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Australia Taskforce Protect: What we know so far about SA authorities' probe into contact tracing 'lie'

00:10  24 november  2020
00:10  24 november  2020 Source:   abc.net.au

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Investigations into South Australia's recent coronavirus outbreak have centred on a worker at a suburban pizza bar.

But the story has changed and evolved several times, as more information has come to light and previous claims have been called into question.

The matter is now being investigated by a 36-person group formed by SA Police — Taskforce Protect — which includes members of the state's Serious Crime Taskforce and Major Crime, assisted by the Director of Public Prosecutions.

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So, what sparked such a serious probe?

Who is involved?

The man who was the main focus of detectives is a 36-year-old Spanish national in Australia on a temporary graduate's visa, who "misled" contact tracers during initial interviews.

Late last week, authorities confirmed he had worked at the Stamford medi-hotel in Adelaide's CBD, as well as the Woodville Pizza Bar in Adelaide's north-western suburbs — at which a Peppers Waymouth medi-hotel security guard who tested positive to COVID-19 had also worked.

Yesterday, Police Commissioner Grant Stevens revealed the man was not the only person to have "lied" to authorities.

"I think it's fair to suggest that the individual who contracted [COVID-19], who also worked in the pizza bar, is not the only person that has not been truthful with us," Commissioner Stevens said.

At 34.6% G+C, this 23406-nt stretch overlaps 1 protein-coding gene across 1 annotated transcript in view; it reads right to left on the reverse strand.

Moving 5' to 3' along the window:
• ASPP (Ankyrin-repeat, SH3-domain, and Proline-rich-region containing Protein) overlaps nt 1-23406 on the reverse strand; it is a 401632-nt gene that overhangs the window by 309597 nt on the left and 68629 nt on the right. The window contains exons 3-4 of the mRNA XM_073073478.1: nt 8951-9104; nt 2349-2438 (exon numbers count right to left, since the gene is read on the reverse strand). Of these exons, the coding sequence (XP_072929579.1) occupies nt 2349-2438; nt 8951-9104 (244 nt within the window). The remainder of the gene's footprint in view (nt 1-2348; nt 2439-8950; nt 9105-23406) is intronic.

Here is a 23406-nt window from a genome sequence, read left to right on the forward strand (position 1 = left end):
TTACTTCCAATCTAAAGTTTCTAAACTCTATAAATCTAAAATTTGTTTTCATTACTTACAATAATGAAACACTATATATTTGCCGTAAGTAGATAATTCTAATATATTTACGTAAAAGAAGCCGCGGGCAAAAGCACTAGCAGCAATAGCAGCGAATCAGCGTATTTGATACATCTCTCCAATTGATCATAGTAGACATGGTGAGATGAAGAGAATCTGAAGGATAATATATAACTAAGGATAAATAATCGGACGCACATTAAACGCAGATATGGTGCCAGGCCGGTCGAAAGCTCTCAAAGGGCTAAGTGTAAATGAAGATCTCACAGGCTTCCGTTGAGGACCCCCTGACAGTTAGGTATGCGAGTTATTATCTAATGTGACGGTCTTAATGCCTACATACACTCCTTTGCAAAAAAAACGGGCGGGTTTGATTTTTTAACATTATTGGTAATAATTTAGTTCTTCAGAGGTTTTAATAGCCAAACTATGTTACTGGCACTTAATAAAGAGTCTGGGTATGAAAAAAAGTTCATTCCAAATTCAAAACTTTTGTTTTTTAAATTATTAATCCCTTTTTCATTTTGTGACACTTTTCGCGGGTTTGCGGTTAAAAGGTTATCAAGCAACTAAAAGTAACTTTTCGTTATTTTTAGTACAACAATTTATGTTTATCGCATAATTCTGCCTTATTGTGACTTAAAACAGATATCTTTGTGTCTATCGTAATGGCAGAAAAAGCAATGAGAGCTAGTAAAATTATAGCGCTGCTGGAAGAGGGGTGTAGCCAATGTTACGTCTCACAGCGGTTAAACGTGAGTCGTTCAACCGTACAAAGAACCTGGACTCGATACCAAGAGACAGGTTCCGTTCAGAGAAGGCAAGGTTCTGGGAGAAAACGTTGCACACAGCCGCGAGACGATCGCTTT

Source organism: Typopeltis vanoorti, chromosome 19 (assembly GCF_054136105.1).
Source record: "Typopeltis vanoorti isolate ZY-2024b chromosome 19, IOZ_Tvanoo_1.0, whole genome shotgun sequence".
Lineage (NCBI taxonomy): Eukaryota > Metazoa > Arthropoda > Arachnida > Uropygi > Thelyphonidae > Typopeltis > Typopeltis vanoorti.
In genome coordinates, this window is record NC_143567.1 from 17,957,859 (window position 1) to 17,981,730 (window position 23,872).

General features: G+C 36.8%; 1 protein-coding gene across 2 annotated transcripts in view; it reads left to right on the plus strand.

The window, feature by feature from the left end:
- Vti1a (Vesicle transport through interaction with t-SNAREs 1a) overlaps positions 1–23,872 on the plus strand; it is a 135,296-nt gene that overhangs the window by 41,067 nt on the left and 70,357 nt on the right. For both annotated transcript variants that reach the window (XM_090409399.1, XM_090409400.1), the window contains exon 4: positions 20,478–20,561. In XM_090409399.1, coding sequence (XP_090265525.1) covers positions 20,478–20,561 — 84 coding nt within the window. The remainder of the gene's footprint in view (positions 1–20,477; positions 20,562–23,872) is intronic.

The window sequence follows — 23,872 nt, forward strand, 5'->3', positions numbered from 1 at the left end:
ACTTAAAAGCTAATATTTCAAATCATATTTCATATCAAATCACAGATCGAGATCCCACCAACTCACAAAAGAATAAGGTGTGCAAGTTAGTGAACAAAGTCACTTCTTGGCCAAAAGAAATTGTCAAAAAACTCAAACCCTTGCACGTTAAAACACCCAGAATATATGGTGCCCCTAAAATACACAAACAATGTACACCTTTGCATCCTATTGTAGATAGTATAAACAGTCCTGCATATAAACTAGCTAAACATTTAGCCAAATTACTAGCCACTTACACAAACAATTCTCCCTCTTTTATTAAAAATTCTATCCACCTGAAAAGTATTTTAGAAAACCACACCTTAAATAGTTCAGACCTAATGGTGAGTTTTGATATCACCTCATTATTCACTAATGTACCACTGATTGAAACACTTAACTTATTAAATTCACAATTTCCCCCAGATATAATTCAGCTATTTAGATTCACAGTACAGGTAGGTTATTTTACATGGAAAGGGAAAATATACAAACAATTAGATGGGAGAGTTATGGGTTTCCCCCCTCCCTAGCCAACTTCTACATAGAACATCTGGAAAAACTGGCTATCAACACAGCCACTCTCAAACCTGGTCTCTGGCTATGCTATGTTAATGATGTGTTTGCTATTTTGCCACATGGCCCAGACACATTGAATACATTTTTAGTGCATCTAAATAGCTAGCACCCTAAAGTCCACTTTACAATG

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Taskforce Protect leader, Assistant Commissioner Peter Harvey, said detectives were now waiting to speak to two other people linked to the pizza bar.

Detectives have also combed through 400 hours of CCTV, much of which was filmed at Peppers Waymouth Hotel, to help contact tracing efforts and also look at what happened in the hotel.

But Assistant Commissioner Harvey refused to give more information about the two additional people's roles.

What did the pizza bar worker tell authorities?

The pizza bar was declared a coronavirus hotspot by SA Health late on Tuesday night.

On Friday, a "fuming" Premier Steven Marshall said the pizza worker had initially told contact tracers he had only purchased a pizza from the shop.

That information prompted health authorities to suspect he had caught the virus during the short period of time he was in the store to collect the pizza, or off the pizza box itself, making Chief Health Officer Nicola Spurrier worry SA's outbreak was more virulent than it actually was.

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The false information was, Mr Marshall said, "the straw that broke the camel's back", leading to the strictest lockdown on any Australian state or territory during the pandemic being implemented in SA.

During the "circuit breaker" lockdown, contact tracers continued to investigate the COVID-19 outbreak.